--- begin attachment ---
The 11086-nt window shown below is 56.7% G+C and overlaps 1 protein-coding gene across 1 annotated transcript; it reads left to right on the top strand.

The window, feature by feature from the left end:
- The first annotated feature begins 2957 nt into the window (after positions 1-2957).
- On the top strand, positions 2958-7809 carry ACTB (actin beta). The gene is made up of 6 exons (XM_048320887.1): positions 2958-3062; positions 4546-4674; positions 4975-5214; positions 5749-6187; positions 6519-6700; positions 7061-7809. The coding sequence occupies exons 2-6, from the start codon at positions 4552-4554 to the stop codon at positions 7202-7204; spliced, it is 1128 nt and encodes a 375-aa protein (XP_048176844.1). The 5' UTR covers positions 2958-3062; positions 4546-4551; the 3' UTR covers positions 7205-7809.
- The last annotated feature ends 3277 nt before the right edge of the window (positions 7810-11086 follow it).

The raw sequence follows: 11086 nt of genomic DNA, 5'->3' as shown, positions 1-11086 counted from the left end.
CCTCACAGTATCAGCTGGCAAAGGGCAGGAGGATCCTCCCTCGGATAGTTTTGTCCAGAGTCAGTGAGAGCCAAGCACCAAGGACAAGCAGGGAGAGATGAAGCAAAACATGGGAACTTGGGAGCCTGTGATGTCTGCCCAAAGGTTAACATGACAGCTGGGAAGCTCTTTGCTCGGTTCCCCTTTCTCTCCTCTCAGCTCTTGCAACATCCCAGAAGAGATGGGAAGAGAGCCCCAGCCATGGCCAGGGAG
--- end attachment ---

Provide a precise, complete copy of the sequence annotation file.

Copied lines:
The 11086-nt window shown below is 56.7% G+C and overlaps 1 protein-coding gene across 1 annotated transcript; it reads left to right on the top strand.

The window, feature by feature from the left end:
- The first annotated feature begins 2957 nt into the window (after positions 1-2957).
- On the top strand, positions 2958-7809 carry ACTB (actin beta). The gene is made up of 6 exons (XM_048320887.1): positions 2958-3062; positions 4546-4674; positions 4975-5214; positions 5749-6187; positions 6519-6700; positions 7061-7809. The coding sequence occupies exons 2-6, from the start codon at positions 4552-4554 to the stop codon at positions 7202-7204; spliced, it is 1128 nt and encodes a 375-aa protein (XP_048176844.1). The 5' UTR covers positions 2958-3062; positions 4546-4551; the 3' UTR covers positions 7205-7809.
- The last annotated feature ends 3277 nt before the right edge of the window (positions 7810-11086 follow it).

The raw sequence follows: 11086 nt of genomic DNA, 5'->3' as shown, positions 1-11086 counted from the left end.
CCTCACAGTATCAGCTGGCAAAGGGCAGGAGGATCCTCCCTCGGATAGTTTTGTCCAGAGTCAGTGAGAGCCAAGCACCAAGGACAAGCAGGGAGAGATGAAGCAAAACATGGGAACTTGGGAGCCTGTGATGTCTGCCCAAAGGTTAACATGACAGCTGGGAAGCTCTTTGCTCGGTTCCCCTTTCTCTCCTCTCAGCTCTTGCAACATCCCAGAAGAGATGGGAAGAGAGCCCCAGCCATGGCCAGGGAG